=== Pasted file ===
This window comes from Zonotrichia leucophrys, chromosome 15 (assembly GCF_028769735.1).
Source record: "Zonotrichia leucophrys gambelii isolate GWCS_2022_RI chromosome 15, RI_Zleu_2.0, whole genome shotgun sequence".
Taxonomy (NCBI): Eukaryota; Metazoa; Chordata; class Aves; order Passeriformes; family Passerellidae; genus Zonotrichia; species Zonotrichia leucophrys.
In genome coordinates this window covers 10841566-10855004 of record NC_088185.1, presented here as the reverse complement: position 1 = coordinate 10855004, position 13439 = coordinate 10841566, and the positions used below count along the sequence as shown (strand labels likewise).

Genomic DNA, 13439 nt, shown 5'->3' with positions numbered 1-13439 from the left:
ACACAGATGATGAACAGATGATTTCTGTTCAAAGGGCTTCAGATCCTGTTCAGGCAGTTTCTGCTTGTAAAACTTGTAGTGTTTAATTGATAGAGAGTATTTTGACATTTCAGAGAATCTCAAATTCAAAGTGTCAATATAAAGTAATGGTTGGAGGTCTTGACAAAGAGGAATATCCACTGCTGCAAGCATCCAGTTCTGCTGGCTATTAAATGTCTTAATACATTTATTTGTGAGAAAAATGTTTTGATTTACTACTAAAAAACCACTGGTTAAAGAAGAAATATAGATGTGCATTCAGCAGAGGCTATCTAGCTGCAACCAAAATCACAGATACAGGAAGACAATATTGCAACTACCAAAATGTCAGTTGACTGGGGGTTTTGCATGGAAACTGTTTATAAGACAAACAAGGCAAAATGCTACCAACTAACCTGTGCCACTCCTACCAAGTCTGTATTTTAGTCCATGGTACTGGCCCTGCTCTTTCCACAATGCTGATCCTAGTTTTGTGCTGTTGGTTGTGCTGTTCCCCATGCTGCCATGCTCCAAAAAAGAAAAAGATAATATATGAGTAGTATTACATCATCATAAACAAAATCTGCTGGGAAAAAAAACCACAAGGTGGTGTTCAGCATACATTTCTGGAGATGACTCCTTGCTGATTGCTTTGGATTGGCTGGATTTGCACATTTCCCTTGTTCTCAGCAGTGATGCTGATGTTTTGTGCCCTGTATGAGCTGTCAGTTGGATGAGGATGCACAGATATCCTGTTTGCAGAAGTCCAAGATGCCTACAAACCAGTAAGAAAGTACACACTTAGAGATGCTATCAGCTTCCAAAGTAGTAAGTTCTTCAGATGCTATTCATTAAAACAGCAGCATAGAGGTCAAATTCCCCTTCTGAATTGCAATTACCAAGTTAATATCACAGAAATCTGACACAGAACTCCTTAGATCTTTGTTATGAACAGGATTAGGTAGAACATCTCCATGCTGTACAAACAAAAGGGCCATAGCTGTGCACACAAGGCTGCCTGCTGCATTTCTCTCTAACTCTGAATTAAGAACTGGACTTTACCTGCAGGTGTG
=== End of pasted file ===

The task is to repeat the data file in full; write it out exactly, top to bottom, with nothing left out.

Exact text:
This window comes from Zonotrichia leucophrys, chromosome 15 (assembly GCF_028769735.1).
Source record: "Zonotrichia leucophrys gambelii isolate GWCS_2022_RI chromosome 15, RI_Zleu_2.0, whole genome shotgun sequence".
Taxonomy (NCBI): Eukaryota; Metazoa; Chordata; class Aves; order Passeriformes; family Passerellidae; genus Zonotrichia; species Zonotrichia leucophrys.
In genome coordinates this window covers 10841566-10855004 of record NC_088185.1, presented here as the reverse complement: position 1 = coordinate 10855004, position 13439 = coordinate 10841566, and the positions used below count along the sequence as shown (strand labels likewise).

Genomic DNA, 13439 nt, shown 5'->3' with positions numbered 1-13439 from the left:
ACACAGATGATGAACAGATGATTTCTGTTCAAAGGGCTTCAGATCCTGTTCAGGCAGTTTCTGCTTGTAAAACTTGTAGTGTTTAATTGATAGAGAGTATTTTGACATTTCAGAGAATCTCAAATTCAAAGTGTCAATATAAAGTAATGGTTGGAGGTCTTGACAAAGAGGAATATCCACTGCTGCAAGCATCCAGTTCTGCTGGCTATTAAATGTCTTAATACATTTATTTGTGAGAAAAATGTTTTGATTTACTACTAAAAAACCACTGGTTAAAGAAGAAATATAGATGTGCATTCAGCAGAGGCTATCTAGCTGCAACCAAAATCACAGATACAGGAAGACAATATTGCAACTACCAAAATGTCAGTTGACTGGGGGTTTTGCATGGAAACTGTTTATAAGACAAACAAGGCAAAATGCTACCAACTAACCTGTGCCACTCCTACCAAGTCTGTATTTTAGTCCATGGTACTGGCCCTGCTCTTTCCACAATGCTGATCCTAGTTTTGTGCTGTTGGTTGTGCTGTTCCCCATGCTGCCATGCTCCAAAAAAGAAAAAGATAATATATGAGTAGTATTACATCATCATAAACAAAATCTGCTGGGAAAAAAAACCACAAGGTGGTGTTCAGCATACATTTCTGGAGATGACTCCTTGCTGATTGCTTTGGATTGGCTGGATTTGCACATTTCCCTTGTTCTCAGCAGTGATGCTGATGTTTTGTGCCCTGTATGAGCTGTCAGTTGGATGAGGATGCACAGATATCCTGTTTGCAGAAGTCCAAGATGCCTACAAACCAGTAAGAAAGTACACACTTAGAGATGCTATCAGCTTCCAAAGTAGTAAGTTCTTCAGATGCTATTCATTAAAACAGCAGCATAGAGGTCAAATTCCCCTTCTGAATTGCAATTACCAAGTTAATATCACAGAAATCTGACACAGAACTCCTTAGATCTTTGTTATGAACAGGATTAGGTAGAACATCTCCATGCTGTACAAACAAAAGGGCCATAGCTGTGCACACAAGGCTGCCTGCTGCATTTCTCTCTAACTCTGAATTAAGAACTGGACTTTACCTGCAGGTGTG